Health


Health care

For medical emergency call 113

In Norway, public health services are divided into two sectors: Primary health care deals with general health issues and is provided locally by general practitioners and community nurses. The specialised health care sector provides health services by specialists and hospitals. Appointments with specialists and hospitals require referral from a primary health care provider. For more in-depth information about Norwegian health care services see The Norwegian Board of Health (helsetilsynet.no).
 

Finding a doctor

  • If your stay in Norway exceeds six months (and thus requires that you notify the National Registry (folkeregister) of your move to Norway) you will automatically be assigned a regular general practitioner (fastlege) by your local social security office (Norwegian) (nav.no).
     
    For more information about the General Practitioner (GP) Scheme, please visit helsenorge.no.

  • If your stay in Norway is temporary (i.e. six months or less) and you need medical attention, the municipal service office in the area where you are staying will advise you on which doctor to contact. If you are living in Ås, call 64 96 20 00 or see Ås kommune  (as.kommune.no) (Norwegian).
     
    For more information about health care benefits during a temporary stay in Norway, please visit helsenorge.no.

  • Outside regular office hours and in cases of emergency, visit the nearest Emergency Clinic (legevakt). All municipalities in Norway have a Public Emergency Room which is open day and night. Call 116 117 to get in contact with the closest Public Emergency Room. When it's a matter of life or death, call 113.

  • Health services are also provided by a large number of private clinics. Many of them are open in the evening and on weekends. However, they tend to be quite costly. Here is a list of private clinics that are open in the evening and on weekends, selected at random from Yellow Pages:

Hospital treatment

  • You can be referred to a hospital by your regular GP or an other primary health care doctor. If you are referred to a hospital, you can choose which one you would like to be treated at. See Free Hospital Choice Norway (frittsykehusvalg.no) for further information on treatment capabilities at hospitals across the country.
  • In an emergency, you can go to the nearest Emergency Clinic (legevakt). Call 116117 or Follo Legevakt; 64 87 19 30. Follo legevakt is located at Ski Hospital, Vardåsveien 3, Ski, see map.
      

Health insurance

When employed by a Norwegian employer

  • Anyone formally employed by a Norwegian employer automatically becomes a member of the Norwegian National Health Scheme as of the first day of work.

When not employed by a Norwegian employer

  • Foreign nationals staying in Norway for less than 3 months without formal employement by a Norwegian employer are considered tourists and must have their own travel insurance. EU/EEA nationals should also bring their European Health Insurance Card.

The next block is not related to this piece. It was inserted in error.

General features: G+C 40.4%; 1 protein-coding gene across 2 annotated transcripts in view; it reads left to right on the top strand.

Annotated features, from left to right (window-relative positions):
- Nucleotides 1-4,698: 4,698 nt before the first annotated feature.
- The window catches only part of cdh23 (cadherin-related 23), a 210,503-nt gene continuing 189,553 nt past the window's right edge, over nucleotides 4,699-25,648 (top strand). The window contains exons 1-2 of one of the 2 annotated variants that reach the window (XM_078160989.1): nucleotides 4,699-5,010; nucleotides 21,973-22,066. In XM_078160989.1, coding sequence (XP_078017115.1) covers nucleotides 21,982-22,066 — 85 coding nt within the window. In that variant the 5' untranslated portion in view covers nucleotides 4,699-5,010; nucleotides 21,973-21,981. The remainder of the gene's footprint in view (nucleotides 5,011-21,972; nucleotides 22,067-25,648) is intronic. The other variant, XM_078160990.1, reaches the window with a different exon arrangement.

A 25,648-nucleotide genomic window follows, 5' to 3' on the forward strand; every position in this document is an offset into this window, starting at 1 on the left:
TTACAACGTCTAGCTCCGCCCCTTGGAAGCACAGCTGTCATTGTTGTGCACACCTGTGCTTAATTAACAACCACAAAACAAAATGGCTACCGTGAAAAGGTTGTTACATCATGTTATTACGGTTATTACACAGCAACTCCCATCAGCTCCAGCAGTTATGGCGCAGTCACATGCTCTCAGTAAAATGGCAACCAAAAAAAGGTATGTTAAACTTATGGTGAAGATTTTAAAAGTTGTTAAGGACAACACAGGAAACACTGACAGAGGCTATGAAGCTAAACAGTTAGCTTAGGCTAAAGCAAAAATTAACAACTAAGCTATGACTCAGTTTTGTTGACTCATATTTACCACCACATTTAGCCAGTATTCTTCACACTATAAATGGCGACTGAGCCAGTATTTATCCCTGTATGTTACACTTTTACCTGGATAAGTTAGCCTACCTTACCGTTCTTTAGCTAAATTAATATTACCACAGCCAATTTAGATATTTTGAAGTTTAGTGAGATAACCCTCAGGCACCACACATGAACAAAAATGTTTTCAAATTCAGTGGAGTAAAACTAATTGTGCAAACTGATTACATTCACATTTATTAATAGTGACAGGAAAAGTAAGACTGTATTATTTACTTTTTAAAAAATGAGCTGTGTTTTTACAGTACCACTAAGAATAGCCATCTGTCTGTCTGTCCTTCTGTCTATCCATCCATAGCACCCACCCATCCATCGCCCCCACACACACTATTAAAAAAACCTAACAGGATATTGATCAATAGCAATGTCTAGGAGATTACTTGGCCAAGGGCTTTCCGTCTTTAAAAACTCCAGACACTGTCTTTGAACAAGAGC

• Citizens from a non-EU/EEA country staying in Norway for 3-12 months may apply for voluntary membership in the Norwegian National Health Scheme (NNHS) upon arrival in Norway.
    • Fill out the form Application for insurance during stay in Norway (pdf) (nav.no) and return it to your local social security office (Norwegian) (nav.no).
    • Whether you will be granted coverage depends on whether your country has a social security agreement with Norway, and the nature of your residence permit.
    • Generally, if you are unable to obtain health insurance from your home country, you will be granted coverage here.  Medical coverage concerns conditions that necessitate immediate treatment and may be restricted in some instances.
  • Citizens from a non-EU/EEA country staying here for more than 12 months will almost always automatically become members in the Norwegian National Health Scheme once they register with the Norwegian Population Registry (Folkeregister). Read more about Membership in the National Insurance Scheme here (nav.no).
  • Citizens from Nordic countries (Denmark, Sweden, Finland, or Iceland) are entitled to coverage of medical expenses in cases where medical condition necessitates immediate treatment. It is important to register with the Norwegian Population Registry (Folkeregister) if you will be living in Norway for more than 6 months.
  • Citizens from the United Kingdom and Northern Ireland are entitled to coverage of medical expenses in cases where medical condition necessitates immediate treatment. Present your valid passport when seeking treatment.
  • Citizens from EU/EEA countries, who present an European Health Insurance Card (helsenorge.no), will be given medical treatment in Norway in cases where medical condition necessitates immediate treatment.
     

Patient user fee

A patient user fee (egenandel) is required when consulting a doctor. The patient user fee for an ordinary consultation is NOK 141 (as of 2016). If your patient user fees exceed a certain limit (egenandelstak), you will receive an exemption card (frikort) (helsenorge.no) that entitles you to free health care for the rest of the year. You will receive this exemption card automatically in the mail within three weeks from when you have paid more than NOK 2,185 in user fees in 2016.

Under the following circumstances medical treatment is free of charge:

  • When you are admitted to hospital and are a member of the National Insurance Scheme, you do not pay for treatment, medication or hospital accommodation.
  • Expectant mothers do not pay for pregnancy check-ups.
  • Children under the age of 16 do not pay any medical user fees, and anyone under the age of 18 who requires psychological help does not have to pay any treatment fees.

Dental care

Published 9. April 2014 - 10:48 - Updated 25. June 2018 - 11:11

Norwegian University of Life Sciences (NMBU)

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